Tragedy of the Plains Indians
|Wounded Knee I||Previous||Next|
|Digital History ID 3503|
The late 19th century marked the nadir of Indian life. Deprived of their homelands, their revolts suppressed, and their way of life besieged, many Plains Indians dreamed of restoring a vanished past, free of hunger, disease, and bitter warfare. Beginning in the 1870s, a religious movement known as the Ghost Dance arose among Indians of the Great Basin, and then spread, in the late 1880s, to the Great Plains. Beginning among the Paiute Indians of Nevada in 1870, the Ghost Dance promised to restore the way of life of their ancestors.
During the late 1880s, the Ghost Dance had great appeal among the Sioux, despairing
over the death of a third of their cattle by disease and angry that the federal
government had cut their food rations. In 1889, Wovoka, a Paiute holy man from
Nevada, had a revelation. If only the Sioux would perform sacred dances and
religious rites, then the Great Spirit would return and raise the dead, restore
the buffalo to life, and cause a flood that would destroy the whites.
Wearing special Ghost Dance shirts, fabricated from white muslin and decorated with red fringes and painted symbols, dancers would spin in a circle until they became so dizzy that they entered into a trance. White settlers became alarmed: "Indians are dancing in the snow and are wild and crazy...We need protection, and we need it now."
Fearful that the Ghost Dance would lead to a Sioux uprising, army officials ordered Indian police to arrest the Sioux leader Sitting Bull. When Sitting Bull resisted, he was killed. In the ensuing panic, his followers fled the Sioux reservation. Federal troops tracked down the Indians and took them to a cavalry camp on Wounded Knee Creek. There, on December 29, 1890, one of the most brutal incidents in American history took place. While soldiers disarmed the Sioux, someone fired a gun. The soldiers responded by using machine guns to slaughter over 200 Indian men, women, and children. The Oglala Sioux spiritual leader Black Elk summed up the meaning of Wounded Knee:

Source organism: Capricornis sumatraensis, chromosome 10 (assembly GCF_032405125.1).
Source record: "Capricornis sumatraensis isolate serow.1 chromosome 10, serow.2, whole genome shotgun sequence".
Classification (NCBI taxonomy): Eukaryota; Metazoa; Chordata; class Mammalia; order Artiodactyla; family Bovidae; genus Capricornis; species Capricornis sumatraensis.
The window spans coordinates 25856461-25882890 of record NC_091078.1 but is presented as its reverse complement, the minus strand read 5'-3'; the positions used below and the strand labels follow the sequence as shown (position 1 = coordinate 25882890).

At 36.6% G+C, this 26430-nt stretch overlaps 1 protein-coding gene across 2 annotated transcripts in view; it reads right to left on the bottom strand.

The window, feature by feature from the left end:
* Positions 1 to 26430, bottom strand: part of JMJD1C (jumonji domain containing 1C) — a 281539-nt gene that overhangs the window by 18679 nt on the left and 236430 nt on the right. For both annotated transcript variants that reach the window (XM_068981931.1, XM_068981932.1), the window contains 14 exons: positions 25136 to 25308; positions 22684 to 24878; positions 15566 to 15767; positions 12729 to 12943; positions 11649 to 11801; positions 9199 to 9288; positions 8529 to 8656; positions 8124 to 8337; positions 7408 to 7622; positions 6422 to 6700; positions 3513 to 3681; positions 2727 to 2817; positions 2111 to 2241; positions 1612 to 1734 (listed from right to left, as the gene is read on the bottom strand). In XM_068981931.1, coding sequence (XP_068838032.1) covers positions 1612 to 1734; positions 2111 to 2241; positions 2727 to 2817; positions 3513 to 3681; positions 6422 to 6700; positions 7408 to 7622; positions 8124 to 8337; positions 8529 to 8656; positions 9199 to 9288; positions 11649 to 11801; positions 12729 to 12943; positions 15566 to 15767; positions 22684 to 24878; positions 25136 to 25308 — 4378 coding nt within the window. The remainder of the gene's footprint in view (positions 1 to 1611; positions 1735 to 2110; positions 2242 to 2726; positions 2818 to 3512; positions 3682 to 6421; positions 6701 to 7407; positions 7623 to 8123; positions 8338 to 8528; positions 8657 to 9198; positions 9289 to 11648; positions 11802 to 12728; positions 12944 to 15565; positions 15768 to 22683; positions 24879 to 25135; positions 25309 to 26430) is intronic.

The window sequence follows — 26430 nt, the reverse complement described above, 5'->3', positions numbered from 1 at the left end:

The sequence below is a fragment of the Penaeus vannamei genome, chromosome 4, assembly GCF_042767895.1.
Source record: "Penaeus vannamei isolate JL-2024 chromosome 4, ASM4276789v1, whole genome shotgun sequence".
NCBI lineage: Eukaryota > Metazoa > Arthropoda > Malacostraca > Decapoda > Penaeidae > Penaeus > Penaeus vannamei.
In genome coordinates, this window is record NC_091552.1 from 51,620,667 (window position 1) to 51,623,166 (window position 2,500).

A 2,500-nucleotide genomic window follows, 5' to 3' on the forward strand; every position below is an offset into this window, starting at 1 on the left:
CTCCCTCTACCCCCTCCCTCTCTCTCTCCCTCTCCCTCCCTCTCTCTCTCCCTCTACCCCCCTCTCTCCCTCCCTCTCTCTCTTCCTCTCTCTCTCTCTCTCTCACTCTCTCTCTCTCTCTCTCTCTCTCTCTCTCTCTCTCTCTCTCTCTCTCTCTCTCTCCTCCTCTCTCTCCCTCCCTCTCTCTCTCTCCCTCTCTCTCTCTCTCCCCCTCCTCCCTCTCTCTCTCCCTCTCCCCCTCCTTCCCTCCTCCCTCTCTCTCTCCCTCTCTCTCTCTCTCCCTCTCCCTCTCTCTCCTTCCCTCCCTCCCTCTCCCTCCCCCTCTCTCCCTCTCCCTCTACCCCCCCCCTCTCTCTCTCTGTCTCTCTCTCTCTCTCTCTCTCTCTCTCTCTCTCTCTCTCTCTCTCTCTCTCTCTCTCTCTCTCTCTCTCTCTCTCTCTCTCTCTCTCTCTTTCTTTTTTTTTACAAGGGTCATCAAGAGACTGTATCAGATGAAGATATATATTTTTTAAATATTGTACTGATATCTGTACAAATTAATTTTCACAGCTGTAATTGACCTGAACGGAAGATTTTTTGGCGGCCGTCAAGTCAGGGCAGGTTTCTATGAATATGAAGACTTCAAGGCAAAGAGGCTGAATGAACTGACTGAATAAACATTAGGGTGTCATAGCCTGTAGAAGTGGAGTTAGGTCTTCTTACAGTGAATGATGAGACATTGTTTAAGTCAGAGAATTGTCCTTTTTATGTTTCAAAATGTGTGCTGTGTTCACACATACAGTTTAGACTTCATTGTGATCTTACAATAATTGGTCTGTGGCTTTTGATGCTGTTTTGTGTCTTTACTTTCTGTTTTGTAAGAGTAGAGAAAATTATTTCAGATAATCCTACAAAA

I can see that something else died there in the bloody mud, and was buried in the blizzard. A people's dream died there.
The Battle of Wounded Knee marked the end of three centuries of bitter warfare
between Indians and whites. Indians had been confined to small reservations,
where reformers would seek to transform them into Christian farmers. In the
future, the Indian struggle to maintain an independent way of life and a separate
culture would take place on new kinds of battlefields.